Jennifer said...

Wow, I've missed that one. I'm knitting with RYC Natural Silk Aran and I'm in love with that. But this sound yummy as well!

Here's a pic of the RYC Natural Silk Aran:

http://www.flickr.com/photos/rocketsc1ent1st/242384130/

Elizabeth said...

Eat a few bon bons and spend the morning with your favorite knitters, then take the test again. Neuroses will be way down, agreeableness, way up and you'll see what a flawed test it really is.

The sweater is looking gorgeous, bobbles and all.

Meredith said...

Yummm...that is some nice looking yarn!

Stephanie said...

Oooh - me like! That stitch definition looks awesome!

Jennifer said...

Sounds lovely! I love how it makes the cables pop!

Joanna said...

Wow, that is GORGEOUS - any idea if they're going to offer it in a lighter weight? I can imagine an elegant lace pullover out of a 4-ply weight... guess I can save up while I wait for them to make it. ;)

smokey said...

My LYS has some of this stuff, and I saw a woman (before your post a few days ago about your project) knitting with that very color. It really is gorgeous stuff (I like most of the colors), and is about the only thing that is tempting me away from my current yarn diet. I'm not feeling the knitting love right now, so I'm just not knitting at all. It's hard to justify buying yarn when you're not even knitting (sigh).

Karen said...

The cables are gorgeous! I may have to find something to make out of that yarn...it calls to me. Wait, all yarn calls to me. :)

Cordelia said...

Oh my god, that sweater is gorgeous. Look at those fantastic cables. And the bobbles don't even look like bobbles. Oh, I'm just drooling in envy.
I hate that personality test, btw.

mf said...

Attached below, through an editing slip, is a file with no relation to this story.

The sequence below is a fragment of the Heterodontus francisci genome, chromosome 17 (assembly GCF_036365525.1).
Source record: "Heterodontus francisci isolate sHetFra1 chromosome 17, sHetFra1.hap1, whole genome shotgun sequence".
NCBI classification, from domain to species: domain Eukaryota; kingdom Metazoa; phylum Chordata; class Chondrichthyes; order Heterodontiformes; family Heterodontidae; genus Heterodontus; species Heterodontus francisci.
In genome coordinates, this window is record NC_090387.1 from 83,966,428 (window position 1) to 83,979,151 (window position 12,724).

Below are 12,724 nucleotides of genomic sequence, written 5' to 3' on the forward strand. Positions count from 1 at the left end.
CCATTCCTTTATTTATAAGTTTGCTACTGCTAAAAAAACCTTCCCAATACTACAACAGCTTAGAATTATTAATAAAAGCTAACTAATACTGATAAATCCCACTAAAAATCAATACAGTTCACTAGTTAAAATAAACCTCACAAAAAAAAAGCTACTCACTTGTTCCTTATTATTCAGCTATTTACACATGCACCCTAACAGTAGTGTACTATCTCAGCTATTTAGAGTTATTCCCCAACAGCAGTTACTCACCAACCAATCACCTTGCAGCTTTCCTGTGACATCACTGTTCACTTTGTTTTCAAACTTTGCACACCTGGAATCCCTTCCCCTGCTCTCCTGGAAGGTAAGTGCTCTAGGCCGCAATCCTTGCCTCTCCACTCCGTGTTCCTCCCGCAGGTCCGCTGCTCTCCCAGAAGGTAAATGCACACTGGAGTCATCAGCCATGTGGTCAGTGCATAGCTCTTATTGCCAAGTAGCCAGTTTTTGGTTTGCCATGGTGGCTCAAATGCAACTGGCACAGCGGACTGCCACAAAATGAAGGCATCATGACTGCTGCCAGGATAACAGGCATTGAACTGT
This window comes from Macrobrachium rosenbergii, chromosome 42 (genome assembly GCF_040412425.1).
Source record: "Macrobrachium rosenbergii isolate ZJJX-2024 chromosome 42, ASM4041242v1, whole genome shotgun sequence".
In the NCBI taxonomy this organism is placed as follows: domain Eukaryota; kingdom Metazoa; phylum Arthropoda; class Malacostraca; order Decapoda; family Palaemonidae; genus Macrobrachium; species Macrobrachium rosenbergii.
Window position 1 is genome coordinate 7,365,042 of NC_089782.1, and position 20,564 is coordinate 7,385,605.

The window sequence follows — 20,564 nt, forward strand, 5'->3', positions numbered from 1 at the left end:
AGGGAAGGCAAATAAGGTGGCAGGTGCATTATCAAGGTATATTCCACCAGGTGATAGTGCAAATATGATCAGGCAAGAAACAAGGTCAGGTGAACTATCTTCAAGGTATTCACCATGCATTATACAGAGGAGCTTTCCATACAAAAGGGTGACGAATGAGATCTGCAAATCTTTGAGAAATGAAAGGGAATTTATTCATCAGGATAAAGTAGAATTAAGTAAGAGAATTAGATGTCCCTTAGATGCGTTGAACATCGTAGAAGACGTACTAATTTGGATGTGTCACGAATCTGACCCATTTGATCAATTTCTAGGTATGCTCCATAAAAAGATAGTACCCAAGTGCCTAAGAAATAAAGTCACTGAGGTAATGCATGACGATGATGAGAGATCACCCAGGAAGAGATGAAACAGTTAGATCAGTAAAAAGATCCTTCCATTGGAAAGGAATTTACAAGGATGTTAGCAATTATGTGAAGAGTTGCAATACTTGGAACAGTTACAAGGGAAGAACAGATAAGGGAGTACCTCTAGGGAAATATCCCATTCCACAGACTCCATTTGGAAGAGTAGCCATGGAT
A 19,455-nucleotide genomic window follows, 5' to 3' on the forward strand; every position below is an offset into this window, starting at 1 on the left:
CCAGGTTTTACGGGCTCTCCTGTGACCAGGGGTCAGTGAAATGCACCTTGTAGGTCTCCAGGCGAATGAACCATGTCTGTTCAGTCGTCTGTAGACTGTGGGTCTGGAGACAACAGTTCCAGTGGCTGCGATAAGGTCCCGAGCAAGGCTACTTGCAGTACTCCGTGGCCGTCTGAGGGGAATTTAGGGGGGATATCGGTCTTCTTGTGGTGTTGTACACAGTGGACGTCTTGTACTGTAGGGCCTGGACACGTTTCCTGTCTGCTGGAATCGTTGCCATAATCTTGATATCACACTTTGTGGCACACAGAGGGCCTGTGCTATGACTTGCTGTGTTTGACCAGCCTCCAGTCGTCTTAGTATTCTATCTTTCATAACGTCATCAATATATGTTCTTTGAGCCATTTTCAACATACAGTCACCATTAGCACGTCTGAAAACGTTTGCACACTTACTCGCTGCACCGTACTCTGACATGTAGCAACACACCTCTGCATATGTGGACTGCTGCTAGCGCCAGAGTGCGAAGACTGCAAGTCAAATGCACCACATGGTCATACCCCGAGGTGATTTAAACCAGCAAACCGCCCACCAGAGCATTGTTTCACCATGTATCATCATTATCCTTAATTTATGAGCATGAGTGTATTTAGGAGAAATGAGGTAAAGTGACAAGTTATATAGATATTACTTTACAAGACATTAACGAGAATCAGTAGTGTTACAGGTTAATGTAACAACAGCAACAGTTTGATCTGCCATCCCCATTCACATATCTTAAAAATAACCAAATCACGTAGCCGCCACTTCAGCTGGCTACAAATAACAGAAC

looks and sounds beautiful! Lovely color too!

KnitNana said...

I didn't like the looks of the results on that test when I took it either, but if you READ what it says in detail, it was pretty darn close for me anyway...Odd way of putting things, if you ask me.

I LOVE this yarn - that color - and your sweater is gorgeous!
(((hugs)))

Sarah said...

This yarn looks awesome!

If I didn't have, like 12 sweaters worth of yarn in the stash....

Love the color, and the cables!

amy said...

Wow, way to sell a yarn! :) I can't wait to try it.

barbie said...

Shiny!

I'm not afraid of you or your personality test; I'm just lazy (guess who didn't do so well on "conscientiousness").

monkeemaven said...

50% + 50% + 100% = MATH IS HARD!

Rebekah said...

well no matter how hard you may try, you haven't scared me away.

Thanks for the review, very informative.

Gina said...

lovely color!!!
and what lovely cable :D

Jes said...

Thanks for the review!
The cabling is absolute stunning =)

Rachel said...

I want I want I want. I'm not even going to look at what it's selling for per ball, though, because it'll only make me sad.

I will grudgingly acknowledge, by the way, that your bobbled cables look pretty nice. I think you could definitely getting away with not debobbling them when you get the sweater back. (Really I only wrote this paragraph so I could work in the word "debobbling," which brings me great pleasure. Go ahead, say it out loud.)